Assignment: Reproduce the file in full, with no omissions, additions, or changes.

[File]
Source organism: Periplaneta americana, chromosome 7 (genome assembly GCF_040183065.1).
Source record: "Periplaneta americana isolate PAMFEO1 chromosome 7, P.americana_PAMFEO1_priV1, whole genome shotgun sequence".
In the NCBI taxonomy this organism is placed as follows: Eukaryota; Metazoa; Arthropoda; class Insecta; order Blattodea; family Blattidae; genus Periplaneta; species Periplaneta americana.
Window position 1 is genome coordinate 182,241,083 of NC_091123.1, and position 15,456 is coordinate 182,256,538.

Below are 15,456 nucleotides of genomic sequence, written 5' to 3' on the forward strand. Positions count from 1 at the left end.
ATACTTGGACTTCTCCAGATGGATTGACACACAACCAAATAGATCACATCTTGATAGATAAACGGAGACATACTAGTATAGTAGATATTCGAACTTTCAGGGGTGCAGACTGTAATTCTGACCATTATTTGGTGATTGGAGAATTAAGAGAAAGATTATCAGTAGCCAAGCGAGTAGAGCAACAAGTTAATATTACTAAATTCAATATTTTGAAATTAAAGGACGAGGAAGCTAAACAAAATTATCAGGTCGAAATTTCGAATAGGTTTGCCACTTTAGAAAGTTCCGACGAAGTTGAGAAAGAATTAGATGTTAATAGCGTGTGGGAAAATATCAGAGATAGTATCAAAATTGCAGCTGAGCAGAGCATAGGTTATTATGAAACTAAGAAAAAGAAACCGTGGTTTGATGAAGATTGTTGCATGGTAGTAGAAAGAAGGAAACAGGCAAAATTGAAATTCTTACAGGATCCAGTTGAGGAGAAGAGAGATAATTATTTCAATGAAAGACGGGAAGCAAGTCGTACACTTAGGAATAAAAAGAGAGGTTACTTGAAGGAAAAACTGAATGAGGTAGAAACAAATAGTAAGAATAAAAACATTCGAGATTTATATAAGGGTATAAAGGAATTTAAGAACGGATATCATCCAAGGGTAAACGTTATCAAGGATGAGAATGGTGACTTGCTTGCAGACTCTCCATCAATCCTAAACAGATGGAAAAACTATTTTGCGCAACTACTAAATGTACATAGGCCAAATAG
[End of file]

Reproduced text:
Source organism: Periplaneta americana, chromosome 7 (genome assembly GCF_040183065.1).
Source record: "Periplaneta americana isolate PAMFEO1 chromosome 7, P.americana_PAMFEO1_priV1, whole genome shotgun sequence".
In the NCBI taxonomy this organism is placed as follows: Eukaryota; Metazoa; Arthropoda; class Insecta; order Blattodea; family Blattidae; genus Periplaneta; species Periplaneta americana.
Window position 1 is genome coordinate 182,241,083 of NC_091123.1, and position 15,456 is coordinate 182,256,538.

Below are 15,456 nucleotides of genomic sequence, written 5' to 3' on the forward strand. Positions count from 1 at the left end.
ATACTTGGACTTCTCCAGATGGATTGACACACAACCAAATAGATCACATCTTGATAGATAAACGGAGACATACTAGTATAGTAGATATTCGAACTTTCAGGGGTGCAGACTGTAATTCTGACCATTATTTGGTGATTGGAGAATTAAGAGAAAGATTATCAGTAGCCAAGCGAGTAGAGCAACAAGTTAATATTACTAAATTCAATATTTTGAAATTAAAGGACGAGGAAGCTAAACAAAATTATCAGGTCGAAATTTCGAATAGGTTTGCCACTTTAGAAAGTTCCGACGAAGTTGAGAAAGAATTAGATGTTAATAGCGTGTGGGAAAATATCAGAGATAGTATCAAAATTGCAGCTGAGCAGAGCATAGGTTATTATGAAACTAAGAAAAAGAAACCGTGGTTTGATGAAGATTGTTGCATGGTAGTAGAAAGAAGGAAACAGGCAAAATTGAAATTCTTACAGGATCCAGTTGAGGAGAAGAGAGATAATTATTTCAATGAAAGACGGGAAGCAAGTCGTACACTTAGGAATAAAAAGAGAGGTTACTTGAAGGAAAAACTGAATGAGGTAGAAACAAATAGTAAGAATAAAAACATTCGAGATTTATATAAGGGTATAAAGGAATTTAAGAACGGATATCATCCAAGGGTAAACGTTATCAAGGATGAGAATGGTGACTTGCTTGCAGACTCTCCATCAATCCTAAACAGATGGAAAAACTATTTTGCGCAACTACTAAATGTACATAGGCCAAATAG